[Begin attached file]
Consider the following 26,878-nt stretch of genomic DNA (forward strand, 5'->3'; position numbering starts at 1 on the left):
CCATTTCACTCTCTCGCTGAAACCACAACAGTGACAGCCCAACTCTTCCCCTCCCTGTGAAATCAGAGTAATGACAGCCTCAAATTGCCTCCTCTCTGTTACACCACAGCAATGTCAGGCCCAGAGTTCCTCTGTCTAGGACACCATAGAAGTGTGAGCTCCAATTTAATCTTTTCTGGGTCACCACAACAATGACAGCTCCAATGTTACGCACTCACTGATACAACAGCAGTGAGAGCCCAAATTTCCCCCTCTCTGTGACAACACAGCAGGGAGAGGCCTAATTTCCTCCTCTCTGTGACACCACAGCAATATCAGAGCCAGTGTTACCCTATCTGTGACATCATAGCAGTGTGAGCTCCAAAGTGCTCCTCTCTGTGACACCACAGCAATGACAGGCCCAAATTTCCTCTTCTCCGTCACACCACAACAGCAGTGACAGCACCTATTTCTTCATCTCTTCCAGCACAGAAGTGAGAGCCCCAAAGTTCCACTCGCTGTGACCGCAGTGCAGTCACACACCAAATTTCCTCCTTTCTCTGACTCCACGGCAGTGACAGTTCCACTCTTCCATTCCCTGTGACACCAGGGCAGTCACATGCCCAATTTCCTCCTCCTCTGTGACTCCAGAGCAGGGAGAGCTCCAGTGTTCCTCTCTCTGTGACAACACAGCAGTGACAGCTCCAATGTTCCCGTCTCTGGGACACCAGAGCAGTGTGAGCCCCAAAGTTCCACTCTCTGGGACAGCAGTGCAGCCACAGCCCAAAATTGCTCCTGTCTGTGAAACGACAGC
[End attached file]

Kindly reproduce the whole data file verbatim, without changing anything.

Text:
Consider the following 26,878-nt stretch of genomic DNA (forward strand, 5'->3'; position numbering starts at 1 on the left):
CCATTTCACTCTCTCGCTGAAACCACAACAGTGACAGCCCAACTCTTCCCCTCCCTGTGAAATCAGAGTAATGACAGCCTCAAATTGCCTCCTCTCTGTTACACCACAGCAATGTCAGGCCCAGAGTTCCTCTGTCTAGGACACCATAGAAGTGTGAGCTCCAATTTAATCTTTTCTGGGTCACCACAACAATGACAGCTCCAATGTTACGCACTCACTGATACAACAGCAGTGAGAGCCCAAATTTCCCCCTCTCTGTGACAACACAGCAGGGAGAGGCCTAATTTCCTCCTCTCTGTGACACCACAGCAATATCAGAGCCAGTGTTACCCTATCTGTGACATCATAGCAGTGTGAGCTCCAAAGTGCTCCTCTCTGTGACACCACAGCAATGACAGGCCCAAATTTCCTCTTCTCCGTCACACCACAACAGCAGTGACAGCACCTATTTCTTCATCTCTTCCAGCACAGAAGTGAGAGCCCCAAAGTTCCACTCGCTGTGACCGCAGTGCAGTCACACACCAAATTTCCTCCTTTCTCTGACTCCACGGCAGTGACAGTTCCACTCTTCCATTCCCTGTGACACCAGGGCAGTCACATGCCCAATTTCCTCCTCCTCTGTGACTCCAGAGCAGGGAGAGCTCCAGTGTTCCTCTCTCTGTGACAACACAGCAGTGACAGCTCCAATGTTCCCGTCTCTGGGACACCAGAGCAGTGTGAGCCCCAAAGTTCCACTCTCTGGGACAGCAGTGCAGCCACAGCCCAAAATTGCTCCTGTCTGTGAAACGACAGC